The document, drafted by a team headed by former Constitutional negotiator Roelf Meyer, adds that a vibrant, focused defence industry is “a major asset to the country, strengthening defence and security capability, supporting foreign policy initiatives, and supporting the national development agenda.” It updates and – once approved by Parliament – will replace the Defence White Paper of 1996, the Defence Review of 1998 and the 1999 White Paper on the South African Defence Related Industries. As such, the final portion, Chapter 13, addresses the government's current view on he defence industry.
The review postulates that a defence industrial sector needs to be developed that will meet the critical needs of the Defence Force; adds substance to South Africa’s deterrent posture; adds substance to South Africa’s standing as a country; and provide the ability to employ defence equipment sales as a tool of foreign policy.
In addition government expects industry will also bring valuable technological spin-offs for the wider economy and industry; play a crucial role in developing the country’s intellectual and skills capital; make a major contribution to GDP growth; generate foreign currency earnings from export sales and the support of exported equipment and systems; and, reduce foreign currency spending for defence equipment.
“The intention of government is to maintain and further develop South Africa’s defence industry as a key national asset, and all national departments will be required to invest in the process and will utilise the industry’s capabilities,” the review reads. “This will give South Africa a defence and security industrial base that will provide: strategic independence; 'Sovereign' capability in selected areas; optimised equipment and systems; economic benefit derived from necessary defence expenditure; and increased access for Black businesses and Military Veterans to a technology-intensive industry.” (The terms are fully explained in the review.)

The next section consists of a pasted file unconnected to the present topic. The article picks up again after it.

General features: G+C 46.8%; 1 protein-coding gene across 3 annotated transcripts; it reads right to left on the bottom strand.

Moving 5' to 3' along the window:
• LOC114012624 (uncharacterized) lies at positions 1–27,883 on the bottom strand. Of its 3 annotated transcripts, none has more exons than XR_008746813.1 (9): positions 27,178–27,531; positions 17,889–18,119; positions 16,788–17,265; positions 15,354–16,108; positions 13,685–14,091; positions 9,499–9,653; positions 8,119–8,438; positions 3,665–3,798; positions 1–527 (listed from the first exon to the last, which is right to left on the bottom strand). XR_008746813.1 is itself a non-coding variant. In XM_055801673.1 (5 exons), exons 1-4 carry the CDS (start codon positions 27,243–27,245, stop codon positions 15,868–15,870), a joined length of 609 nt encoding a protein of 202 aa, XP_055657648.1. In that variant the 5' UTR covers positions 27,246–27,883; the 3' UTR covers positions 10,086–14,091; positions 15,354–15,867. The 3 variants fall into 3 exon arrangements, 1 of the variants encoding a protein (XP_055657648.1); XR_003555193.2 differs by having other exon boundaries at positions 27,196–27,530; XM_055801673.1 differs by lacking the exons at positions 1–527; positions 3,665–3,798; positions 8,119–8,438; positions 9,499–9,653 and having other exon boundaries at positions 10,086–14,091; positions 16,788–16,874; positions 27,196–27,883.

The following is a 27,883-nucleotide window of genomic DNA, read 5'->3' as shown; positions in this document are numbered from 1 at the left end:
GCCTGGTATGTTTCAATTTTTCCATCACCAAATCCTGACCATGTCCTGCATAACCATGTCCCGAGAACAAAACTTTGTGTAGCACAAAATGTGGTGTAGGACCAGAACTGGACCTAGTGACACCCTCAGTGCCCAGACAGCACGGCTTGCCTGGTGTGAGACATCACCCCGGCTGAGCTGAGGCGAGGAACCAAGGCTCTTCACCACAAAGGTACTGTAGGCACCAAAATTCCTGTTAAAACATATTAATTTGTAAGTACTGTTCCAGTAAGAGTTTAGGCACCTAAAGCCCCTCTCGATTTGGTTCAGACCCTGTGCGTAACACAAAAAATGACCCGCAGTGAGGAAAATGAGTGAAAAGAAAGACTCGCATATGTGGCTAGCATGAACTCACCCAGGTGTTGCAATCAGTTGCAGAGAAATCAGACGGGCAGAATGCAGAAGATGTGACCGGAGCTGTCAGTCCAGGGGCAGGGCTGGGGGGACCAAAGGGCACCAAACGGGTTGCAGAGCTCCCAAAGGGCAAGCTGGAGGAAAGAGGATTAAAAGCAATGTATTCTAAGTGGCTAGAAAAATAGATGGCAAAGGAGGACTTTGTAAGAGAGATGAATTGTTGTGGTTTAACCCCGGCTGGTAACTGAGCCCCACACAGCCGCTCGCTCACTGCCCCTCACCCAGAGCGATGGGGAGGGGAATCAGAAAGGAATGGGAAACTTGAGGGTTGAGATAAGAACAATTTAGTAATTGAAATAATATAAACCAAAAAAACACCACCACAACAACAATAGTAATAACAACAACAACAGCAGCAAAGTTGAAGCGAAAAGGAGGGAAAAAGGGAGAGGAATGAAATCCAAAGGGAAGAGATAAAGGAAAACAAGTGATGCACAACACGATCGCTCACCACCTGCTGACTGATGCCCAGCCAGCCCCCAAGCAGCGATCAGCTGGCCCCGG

The writers emphasised the intention is not to recreate “the exceptional breadth and depth of capabilities that was a feature of the defence industry during the period of the arms embargo”, as that is not essential to South Africa’s national security; would be neither cost-effective nor practicable at a time when defence companies worldwide are having to ‘globalise’ to survive; and would tend to remove the industry from relevant global supply chains, making it increasingly difficult to win substantial export orders.
“The intention is to focus on those areas and sectors of defence technology and manufacturing that offer real potential... It is also the intention to ensure that the flow of national contracts for defence and security research, development, manufacturing and support is such that the Defence Force brings equipment and systems into service at a steady rate to ensure an efficient commissioning process and to avoid block obsolescence; and the domestic defence and security industry has a viable base load of work to sustain research, design, development, industrialisation and manufacturing capabilities and capacities; renew itself in terms of human capital and capital equipment and serve as a base for export ventures.
“It is, further, the intention that the Defence Force, like all other government entities, will contribute toward addressing national strategic concerns, especially developmental drivers such as education, health and economic development. The defence industry’s range of products and services will, therefore, also reflect the collateral utility of the Defence Force to the country.”
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